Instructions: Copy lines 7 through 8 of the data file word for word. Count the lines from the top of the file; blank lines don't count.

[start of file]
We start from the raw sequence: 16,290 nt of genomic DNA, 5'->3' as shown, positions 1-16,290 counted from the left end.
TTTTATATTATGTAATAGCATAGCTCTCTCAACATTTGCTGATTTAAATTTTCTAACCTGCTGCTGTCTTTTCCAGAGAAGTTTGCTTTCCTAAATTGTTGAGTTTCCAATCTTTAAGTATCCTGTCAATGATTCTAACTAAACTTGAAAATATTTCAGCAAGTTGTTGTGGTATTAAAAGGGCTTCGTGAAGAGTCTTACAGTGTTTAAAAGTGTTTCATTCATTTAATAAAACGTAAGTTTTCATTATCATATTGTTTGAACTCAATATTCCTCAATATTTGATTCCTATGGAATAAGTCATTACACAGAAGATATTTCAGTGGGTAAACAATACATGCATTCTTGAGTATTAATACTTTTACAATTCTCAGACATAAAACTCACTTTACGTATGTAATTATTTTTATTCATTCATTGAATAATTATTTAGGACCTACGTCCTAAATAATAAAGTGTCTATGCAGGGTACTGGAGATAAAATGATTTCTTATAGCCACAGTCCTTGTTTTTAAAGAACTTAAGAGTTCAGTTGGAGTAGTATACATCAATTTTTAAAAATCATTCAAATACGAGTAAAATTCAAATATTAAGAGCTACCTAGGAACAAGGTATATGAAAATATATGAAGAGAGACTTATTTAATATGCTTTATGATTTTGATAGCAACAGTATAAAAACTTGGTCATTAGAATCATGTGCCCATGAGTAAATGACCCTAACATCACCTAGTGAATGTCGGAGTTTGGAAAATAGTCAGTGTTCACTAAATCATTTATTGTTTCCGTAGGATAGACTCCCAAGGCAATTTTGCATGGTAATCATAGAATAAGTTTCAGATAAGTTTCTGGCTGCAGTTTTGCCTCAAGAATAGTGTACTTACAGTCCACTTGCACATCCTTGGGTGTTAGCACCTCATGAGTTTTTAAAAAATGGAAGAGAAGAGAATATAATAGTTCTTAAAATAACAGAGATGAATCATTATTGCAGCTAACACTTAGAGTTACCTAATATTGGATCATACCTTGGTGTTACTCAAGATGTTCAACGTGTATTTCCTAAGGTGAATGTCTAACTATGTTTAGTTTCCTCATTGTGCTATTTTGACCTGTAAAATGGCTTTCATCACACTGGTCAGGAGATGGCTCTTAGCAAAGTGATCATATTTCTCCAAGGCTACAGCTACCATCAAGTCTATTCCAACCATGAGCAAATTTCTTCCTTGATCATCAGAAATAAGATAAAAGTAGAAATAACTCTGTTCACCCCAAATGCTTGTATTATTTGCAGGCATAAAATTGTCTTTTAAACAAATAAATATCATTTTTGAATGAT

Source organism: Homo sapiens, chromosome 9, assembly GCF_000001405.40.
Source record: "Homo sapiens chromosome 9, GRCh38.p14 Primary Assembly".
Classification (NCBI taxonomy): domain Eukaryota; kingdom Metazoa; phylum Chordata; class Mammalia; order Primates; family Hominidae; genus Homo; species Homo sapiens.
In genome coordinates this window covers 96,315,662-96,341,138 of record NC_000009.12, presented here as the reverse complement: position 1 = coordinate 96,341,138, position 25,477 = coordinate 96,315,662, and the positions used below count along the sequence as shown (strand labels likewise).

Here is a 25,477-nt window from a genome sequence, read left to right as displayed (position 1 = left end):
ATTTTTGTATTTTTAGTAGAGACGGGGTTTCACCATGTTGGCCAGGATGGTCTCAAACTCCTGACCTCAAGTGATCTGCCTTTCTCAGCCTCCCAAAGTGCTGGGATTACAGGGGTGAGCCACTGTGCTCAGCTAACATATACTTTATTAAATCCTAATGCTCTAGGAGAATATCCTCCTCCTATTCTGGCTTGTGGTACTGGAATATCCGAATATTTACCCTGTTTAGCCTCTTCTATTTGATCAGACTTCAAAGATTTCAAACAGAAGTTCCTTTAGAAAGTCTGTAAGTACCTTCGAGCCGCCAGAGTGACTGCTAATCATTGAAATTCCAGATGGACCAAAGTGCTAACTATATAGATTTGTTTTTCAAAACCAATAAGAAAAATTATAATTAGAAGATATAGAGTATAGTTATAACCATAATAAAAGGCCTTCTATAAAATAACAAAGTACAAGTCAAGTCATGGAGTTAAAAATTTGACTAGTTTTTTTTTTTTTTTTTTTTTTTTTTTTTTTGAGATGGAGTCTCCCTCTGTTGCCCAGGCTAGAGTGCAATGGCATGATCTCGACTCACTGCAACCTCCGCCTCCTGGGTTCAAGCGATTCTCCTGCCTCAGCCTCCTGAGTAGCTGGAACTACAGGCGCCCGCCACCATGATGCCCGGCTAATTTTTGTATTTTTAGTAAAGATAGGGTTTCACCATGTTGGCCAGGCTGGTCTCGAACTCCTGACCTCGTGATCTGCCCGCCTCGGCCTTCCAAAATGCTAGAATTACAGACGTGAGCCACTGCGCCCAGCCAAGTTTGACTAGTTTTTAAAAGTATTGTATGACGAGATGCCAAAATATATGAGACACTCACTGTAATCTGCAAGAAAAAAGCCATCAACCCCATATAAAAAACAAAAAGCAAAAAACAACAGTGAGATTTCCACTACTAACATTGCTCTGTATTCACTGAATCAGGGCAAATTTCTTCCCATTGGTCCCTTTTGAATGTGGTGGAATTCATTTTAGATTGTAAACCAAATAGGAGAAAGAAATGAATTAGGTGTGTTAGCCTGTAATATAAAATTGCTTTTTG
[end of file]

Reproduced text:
Here is a 25,477-nt window from a genome sequence, read left to right as displayed (position 1 = left end):
ATTTTTGTATTTTTAGTAGAGACGGGGTTTCACCATGTTGGCCAGGATGGTCTCAAACTCCTGACCTCAAGTGATCTGCCTTTCTCAGCCTCCCAAAGTGCTGGGATTACAGGGGTGAGCCACTGTGCTCAGCTAACATATACTTTATTAAATCCTAATGCTCTAGGAGAATATCCTCCTCCTATTCTGGCTTGTGGTACTGGAATATCCGAATATTTACCCTGTTTAGCCTCTTCTATTTGATCAGACTTCAAAGATTTCAAACAGAAGTTCCTTTAGAAAGTCTGTAAGTACCTTCGAGCCGCCAGAGTGACTGCTAATCATTGAAATTCCAGATGGACCAAAGTGCTAACTATATAGATTTGTTTTTCAAAACCAATAAGAAAAATTATAATTAGAAGATATAGAGTATAGTTATAACCATAATAAAAGGCCTTCTATAAAATAACAAAGTACAAGTCAAGTCATGGAGTTAAAAATTTGACTAGTTTTTTTTTTTTTTTTTTTTTTTTTTTTTTTGAGATGGAGTCTCCCTCTGTTGCCCAGGCTAGAGTGCAATGGCATGATCTCGACTCACTGCAACCTCCGCCTCCTGGGTTCAAGCGATTCTCCTGCCTCAGCCTCCTGAGTAGCTGGAACTACAGGCGCCCGCCACCATGATGCCCGGCTAATTTTTGTATTTTTAGTAAAGATAGGGTTTCACCATGTTGGCCAGGCTGGTCTCGAACTCCTGACCTCGTGATCTGCCCGCCTCGGCCTTCCAAAATGCTAGAATTACAGACGTGAGCCACTGCGCCCAGCCAAGTTTGACTAGTTTTTAAAAGTATTGTATGACGAGATGCCAAAATATATGAGACACTCACTGTAATCTGCAAGAAAAAAGCCATCAACCCCATATAAAAAACAAAAAGCAAAAAACAACAGTGAGATTTCCACTACTAACATTGCTCTGTATTCACTGAATCAGGGCAAATTTCTTCCCATTGGTCCCTTTTGAATGTGGTGGAATTCATTTTAGATTGTAAACCAAATAGGAGAAAGAAATGAATTAGGTGTGTTAGCCTGTAATATAAAATTGCTTTTTG